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Pinsa Romana {Roman Style Pizza}

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Pinsa or Pinsa Romana is an ancient, healthier and more digestible version of classic Neapolitan pizza.

Its name comes from the Latin “pinsère” which means to stretch, press down, and extend – the technique used to shape pizza and focaccia. In fact, Pinsa is a sort of mix between the two. 

In this simple Pinsa Recipe you’ll discover how to make homemade Pinsa in a few simple steps.

The Difference Between Pinsa Pizza (Napoletana)

The name of this recipe might be confusing, as there is another much more famous Italian food that is similar to it. Of course, I’m referring to pizza. Both foods are made of baked dough and can be topped with the same ingredients. The difference lies in the type of dough, its preparation technique and of course the region where it was originated.

Pinsa comes from Rome, Lazio region, while Neapolitan Pizza, you guessed it – from Naples, Campania region of Italy.

Pinsa dough inside

Pinsa Romana Origin

What came first: pizza napoletana or pinsa romana? 

There are many legends about the origin of Pinsa Romana, which claim that it could be an ancestor of pizza. Later revelations, however, suggest that it might be more modern than it seems.

Some of the legends say that in ancient Rome, Pinsa was made by poor peasant in the countryside.

Poor farmers made Pinsa Romana with water and a mix of grounds cereals: millet, oats, barley and later farro (or spelt).

Spelled has been very important because it is the ancestor of the current wheat.

Once the dough was pushed down and stretched with the fingers into an elongated, oval shape is was flavored with easy-to-find simple ingredients like salt and aromatic herbs and cooked on the stones placed over hot coals.

A lot of times Pinsa was also used as a container for other dishes.

This often leads people into thinking that Pinsa Romana might be an ancestral form of pizza. 

Even the poet Virgil in his Aeneid reports that peasants in the Roman countryside used to knead grains, salt, and aromatic herbs to make a “low and oval cake” cooked on hot coals. That cake was easily digested, and, as told by Virgil, it was one of the first foods that the Trojan Hero Aeneas bit into when he set foot on the Lazio coast.

It was considered so good that the ancient people used to offer it to the gods to win their benevolence.

This, however, does not fully confirm the ancient origins of Pinsa Romana. To understand why, let’s move forward to the beginning of this century.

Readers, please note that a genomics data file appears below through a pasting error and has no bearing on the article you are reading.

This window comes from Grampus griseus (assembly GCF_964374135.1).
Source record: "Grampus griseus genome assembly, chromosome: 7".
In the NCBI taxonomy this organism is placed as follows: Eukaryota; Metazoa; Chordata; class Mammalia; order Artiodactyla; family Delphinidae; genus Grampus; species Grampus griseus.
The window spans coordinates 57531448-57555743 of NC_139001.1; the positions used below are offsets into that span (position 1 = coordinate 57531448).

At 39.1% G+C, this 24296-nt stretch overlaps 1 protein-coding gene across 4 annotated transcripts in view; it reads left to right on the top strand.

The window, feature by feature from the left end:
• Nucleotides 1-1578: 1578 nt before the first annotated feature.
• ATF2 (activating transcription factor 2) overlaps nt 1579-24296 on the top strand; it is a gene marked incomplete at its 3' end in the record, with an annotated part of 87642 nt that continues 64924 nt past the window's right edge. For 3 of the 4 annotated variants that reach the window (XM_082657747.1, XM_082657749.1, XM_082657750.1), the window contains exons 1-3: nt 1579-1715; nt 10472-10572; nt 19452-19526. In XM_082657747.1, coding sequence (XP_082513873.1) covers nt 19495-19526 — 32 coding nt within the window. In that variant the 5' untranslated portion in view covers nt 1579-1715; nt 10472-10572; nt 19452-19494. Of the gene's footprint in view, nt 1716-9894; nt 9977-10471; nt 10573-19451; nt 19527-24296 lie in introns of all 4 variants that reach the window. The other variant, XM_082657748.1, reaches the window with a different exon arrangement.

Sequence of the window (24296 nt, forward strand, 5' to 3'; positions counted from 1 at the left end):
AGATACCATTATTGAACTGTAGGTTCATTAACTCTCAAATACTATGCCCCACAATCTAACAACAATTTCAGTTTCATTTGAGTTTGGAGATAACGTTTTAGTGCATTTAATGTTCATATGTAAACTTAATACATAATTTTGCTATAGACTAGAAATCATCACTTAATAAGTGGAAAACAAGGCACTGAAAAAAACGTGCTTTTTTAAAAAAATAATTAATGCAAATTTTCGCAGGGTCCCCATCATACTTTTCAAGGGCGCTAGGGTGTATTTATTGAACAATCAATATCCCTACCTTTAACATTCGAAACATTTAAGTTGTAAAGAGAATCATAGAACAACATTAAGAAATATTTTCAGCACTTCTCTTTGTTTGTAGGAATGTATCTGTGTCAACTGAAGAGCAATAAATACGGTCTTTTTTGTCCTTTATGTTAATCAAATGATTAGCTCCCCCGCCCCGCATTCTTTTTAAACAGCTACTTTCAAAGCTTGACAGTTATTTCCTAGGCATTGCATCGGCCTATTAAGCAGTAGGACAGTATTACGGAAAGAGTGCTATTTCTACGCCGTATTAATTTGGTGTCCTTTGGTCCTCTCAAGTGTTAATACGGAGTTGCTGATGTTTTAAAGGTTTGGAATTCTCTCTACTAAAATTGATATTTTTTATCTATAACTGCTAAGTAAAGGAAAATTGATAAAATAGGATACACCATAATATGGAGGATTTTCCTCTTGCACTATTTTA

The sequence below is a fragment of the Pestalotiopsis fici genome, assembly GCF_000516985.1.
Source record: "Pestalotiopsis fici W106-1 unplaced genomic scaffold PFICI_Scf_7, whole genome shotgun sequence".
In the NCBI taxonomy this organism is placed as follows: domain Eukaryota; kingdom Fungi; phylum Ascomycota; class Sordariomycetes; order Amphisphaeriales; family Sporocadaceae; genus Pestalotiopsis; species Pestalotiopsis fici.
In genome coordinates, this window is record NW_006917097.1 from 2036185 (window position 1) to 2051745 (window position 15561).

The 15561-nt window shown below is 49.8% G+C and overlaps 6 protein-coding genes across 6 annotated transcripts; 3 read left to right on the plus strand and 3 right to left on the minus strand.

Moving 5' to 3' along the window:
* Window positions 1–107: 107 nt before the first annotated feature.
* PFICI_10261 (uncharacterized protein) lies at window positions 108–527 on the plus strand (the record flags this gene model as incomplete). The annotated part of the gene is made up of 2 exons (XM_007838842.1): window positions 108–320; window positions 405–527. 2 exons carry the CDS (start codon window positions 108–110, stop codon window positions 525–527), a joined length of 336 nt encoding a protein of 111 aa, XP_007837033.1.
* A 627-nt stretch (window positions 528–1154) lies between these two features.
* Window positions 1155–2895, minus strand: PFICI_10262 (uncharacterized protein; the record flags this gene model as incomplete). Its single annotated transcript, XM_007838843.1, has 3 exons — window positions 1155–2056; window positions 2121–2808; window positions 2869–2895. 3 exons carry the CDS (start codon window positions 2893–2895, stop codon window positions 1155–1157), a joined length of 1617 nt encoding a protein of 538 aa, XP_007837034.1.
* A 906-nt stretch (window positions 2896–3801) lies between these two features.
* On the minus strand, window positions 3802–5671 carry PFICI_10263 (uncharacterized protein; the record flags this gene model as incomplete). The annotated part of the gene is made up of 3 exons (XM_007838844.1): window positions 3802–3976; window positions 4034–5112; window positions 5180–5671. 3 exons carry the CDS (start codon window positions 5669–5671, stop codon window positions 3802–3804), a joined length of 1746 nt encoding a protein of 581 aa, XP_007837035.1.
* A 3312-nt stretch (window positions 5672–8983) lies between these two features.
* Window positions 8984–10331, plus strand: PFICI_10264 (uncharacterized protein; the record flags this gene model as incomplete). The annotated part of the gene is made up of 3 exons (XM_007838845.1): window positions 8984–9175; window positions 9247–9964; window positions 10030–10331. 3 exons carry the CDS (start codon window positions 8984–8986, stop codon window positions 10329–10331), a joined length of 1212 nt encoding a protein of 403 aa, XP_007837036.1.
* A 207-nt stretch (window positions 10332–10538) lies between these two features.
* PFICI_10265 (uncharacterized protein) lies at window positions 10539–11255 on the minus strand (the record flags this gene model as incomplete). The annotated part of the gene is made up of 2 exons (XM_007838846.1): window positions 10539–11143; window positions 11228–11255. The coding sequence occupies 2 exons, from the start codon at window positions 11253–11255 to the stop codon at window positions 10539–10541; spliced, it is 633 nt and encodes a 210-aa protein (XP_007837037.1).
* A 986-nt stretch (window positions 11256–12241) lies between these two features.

The Recent Fame

In 2001, Corrado Di Marco and his family, already famous for having invented Pizzasnella (a less fat version of pizza), came up with the first pinsa romana as we know it, saying it was based on an ancient recipe. Their idea proved successful: in just a few years, modern pinsa romana became part of the Roman tradition and all of Italy was filled with pinserie. 

Few Romans, however, remember having heard the word “pinsa” before 2001.

How is that? The answer came not long ago from Mr. Di Marco himself. In an interview, he declared that the idea for pinsa actually came from a dough that had been passed down to him from his father, and that the story of its ancient origins is nothing more than a marketing strategy “that worked well”. 

This is less weird than it may sound at first. After all, it would not be the first time that a dish that is considered part of the Italian tradition turns out to be a modern invention.

But in reality, it doens’t matter which story you believe in, the only thing that remains true is that Pinsa Romana is a healthy, delicious food that you can make and enjoy at home!

How To Make Pinsa Romana

Pinsa with Mushrooms and Smoked Provolone Cheese

So Pinsa Romana, as we know today is made of 3 flours: wheat, soy and rice flour, has high percentage of hydration, has elongated oval shape with light airy inside and a delicious crust.

The recipe I’m offering you today is simplified even further, so that you can have a delicious Pinsa Pizza made at home without major hustles.

Here’s how you make Pinsa Dough – the base for any kind of pinsa.

How To Make Dough For Pinsa

  • In a large bowl mix all purpose flour, rice flour and yeast.
  • Continuously whisking slowly add cold water.
  • Add extra virgin olive oil and salt (photos 1-4).
Pinsa Recipe Steps 1-4
  • Mix well. Cover the bowl with a plastic wrap or a lid and let rest for 30 minutes. Mix again and let rest for another 30 minutes.
  • Mix with a wooden spoon for the third time.
  • Now cover again with a plastic wrap or a lid and place the bowl with the dough in the fridge for about 24 hours (photos 5-8).
Pinsa Recipe Steps 5-8
  • Past that time turn the bowl upside down and let the dough come out of the bowl.
  • Divide the dough in 2 parts. Using your hands form a round bowl out of each piece of the dough.
  • Cut 2 rectangular pieces of parchment paper that fit your baking sheet.
  • Place each dough ball on a parchment paper and dust with rice flour (photos 9-11).
Pinsa Recipe Steps 9-11
  • Cover the dough with a linen towel and let rise for 60 minutes (photos 12, 13).
Pinsa Recipe Steps 12-13